Criminal Insanity and Mens Rea: A Discussion of Alabama Insanity Law and the Role of Psychiatrists in Determining Criminal Insanity

By Pickett, Kandice | Law and Psychology Review, Annual 2007 | Go to article overview

Criminal Insanity and Mens Rea: A Discussion of Alabama Insanity Law and the Role of Psychiatrists in Determining Criminal Insanity


Pickett, Kandice, Law and Psychology Review


In Clark v. Arizona, (1) the United States Supreme Court restricted a defendant's use of mental illness evidence to the insanity defense, (2) rejecting Clark's argument that mental illness evidence should be allowed for the purpose of negating mens rea, without raising an insanity defense. (3) The issues raised within the Clark case bring to mind many interesting questions about the insanity defense and the evidence used to support a claim of insanity. Can a defendant be undoubtedly mentally ill as in the Clark case, yet still have the capacity to form intent or the mens rea to commit a crime under the law? Should evidence of mental illness be used by a trier of fact to negate or rebut mens rea? Moreover, what is the role of the expert, the psychiatrist or psychologist, in determining whether a defendant has the capacity to form intent or is insane? This Note looks at the law as it currently rests in Alabama and provides an overview of how these questions are answered within this State. It begins with an overview of the affirmative defense of insanity within Alabama. Next, it will discuss whether, under Alabama law, a defendant can be insane and yet still possess the mens rea to commit a crime. The Note further discusses whether evidence of mental illness is considered by the State to rebut intent. Finally, this Note talks about the role psychiatrists play in determining mental illness and the ability to know right from wrong, primarily in their own words.

I. CLARK V. ARIZONA

Just before 5 a.m. the morning of June 21, 2000, 911 calls came in from a neighborhood in Flagstaff, Arizona. (4) The callers complained about loud music coming from a pickup truck that kept circling around the block. (5) Officer Jeff Moritz of the Flagstaff Police Department arrived at the scene. (6) When Officer Moritz located the truck, he turned on the emergency lights and siren of his patrol car and the driver of the truck pulled over. (7) Less than a minute later, (8) Officer Moritz was shot in the heart. (9) Clark was arrested later that day with gunpowder residue on his hands and the gun used to kill Officer Moritz stuffed in a knit cap. (10) Clark was charged with first degree murder for intentionally or knowingly killing a law enforcement officer in the line of duty. (11) His defense had two parts: first, he asserted an affirmative defense of insanity (12) and second, he wanted to rebut the prosecution's evidence of mens rea that he acted with the intent or knowledge that he was killing a police officer (13) by using evidence of his paranoid schizophrenia and the delusions that accompanied. (14)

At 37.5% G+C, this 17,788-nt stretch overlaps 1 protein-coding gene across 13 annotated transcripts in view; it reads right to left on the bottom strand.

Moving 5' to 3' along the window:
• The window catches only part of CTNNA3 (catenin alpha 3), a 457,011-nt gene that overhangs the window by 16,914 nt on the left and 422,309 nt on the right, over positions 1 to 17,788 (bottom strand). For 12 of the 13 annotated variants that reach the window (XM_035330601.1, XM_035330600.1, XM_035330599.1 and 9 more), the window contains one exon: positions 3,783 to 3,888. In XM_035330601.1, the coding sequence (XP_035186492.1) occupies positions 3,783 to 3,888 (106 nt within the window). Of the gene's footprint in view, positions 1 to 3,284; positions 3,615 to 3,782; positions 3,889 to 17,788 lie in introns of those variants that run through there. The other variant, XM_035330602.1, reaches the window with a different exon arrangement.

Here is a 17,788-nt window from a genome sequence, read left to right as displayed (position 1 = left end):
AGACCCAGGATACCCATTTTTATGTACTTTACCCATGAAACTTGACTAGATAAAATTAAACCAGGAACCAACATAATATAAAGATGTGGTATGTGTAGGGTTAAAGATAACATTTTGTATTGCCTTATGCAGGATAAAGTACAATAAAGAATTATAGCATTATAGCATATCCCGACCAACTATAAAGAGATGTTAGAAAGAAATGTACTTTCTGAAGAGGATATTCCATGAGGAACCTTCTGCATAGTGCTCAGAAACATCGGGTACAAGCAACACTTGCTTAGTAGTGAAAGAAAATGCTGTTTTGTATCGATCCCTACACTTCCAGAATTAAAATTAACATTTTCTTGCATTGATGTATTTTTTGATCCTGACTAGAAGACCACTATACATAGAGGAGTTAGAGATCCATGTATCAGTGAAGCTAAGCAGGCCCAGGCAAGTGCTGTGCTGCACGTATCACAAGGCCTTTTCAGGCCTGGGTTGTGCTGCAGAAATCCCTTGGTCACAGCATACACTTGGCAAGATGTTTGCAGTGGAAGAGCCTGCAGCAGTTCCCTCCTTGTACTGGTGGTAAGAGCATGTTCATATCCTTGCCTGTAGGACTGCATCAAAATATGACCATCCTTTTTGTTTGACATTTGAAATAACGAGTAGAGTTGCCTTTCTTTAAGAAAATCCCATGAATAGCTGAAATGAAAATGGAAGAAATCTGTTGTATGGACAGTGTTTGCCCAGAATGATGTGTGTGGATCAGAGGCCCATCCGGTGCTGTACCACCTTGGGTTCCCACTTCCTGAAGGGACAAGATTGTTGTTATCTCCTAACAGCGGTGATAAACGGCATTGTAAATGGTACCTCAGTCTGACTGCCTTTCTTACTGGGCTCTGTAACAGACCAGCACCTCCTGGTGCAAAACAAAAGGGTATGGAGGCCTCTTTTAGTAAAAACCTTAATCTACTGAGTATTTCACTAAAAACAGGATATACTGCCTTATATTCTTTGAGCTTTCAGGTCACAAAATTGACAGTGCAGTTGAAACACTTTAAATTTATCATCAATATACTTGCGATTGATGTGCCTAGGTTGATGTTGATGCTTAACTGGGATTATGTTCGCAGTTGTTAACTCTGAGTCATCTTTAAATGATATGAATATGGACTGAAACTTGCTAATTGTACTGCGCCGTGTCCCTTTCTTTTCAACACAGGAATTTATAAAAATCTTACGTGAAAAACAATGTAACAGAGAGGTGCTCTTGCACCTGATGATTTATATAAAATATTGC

The trial court judge issued a special verdict finding Clark guilty of first degree murder. (15) The judge specifically found that Clark caused the death of Officer Moritz and that Clark had not shown that he was insane at the time of the shooting. (16) The judge found that, although Clark suffered from documented paranoid schizophrenia, "the mental illness 'did not distort his perception of reality so severely that he did not know his actions were wrong." (17) Clark was sentenced to life imprisonment and he subsequently appealed. (18) The Arizona Court of Appeals affirmed Clark's conviction, ruling that the lower court's finding of sanity was supported by the evidence and that the trial court was not required to use the evidence of Clark's mental illness to directly negate mens rea. (19) Clark then appealed to the United States Supreme Court. (20)

Under Arizona law, a state court is restricted from considering evidence of mental illness to negate mens rea. (21) Evidence of mental illness is used solely to determine whether a defendant was insane at the time of the killing. (22) The Court found that the State of Arizona was justified in restricting evidence of mental illness to the insanity defense since the evidence can be misleading to the fact-finder. (23) According to the Court, restricting such evidence allows the trier of fact to focus on insanity, which if found, will lead to treatment. …

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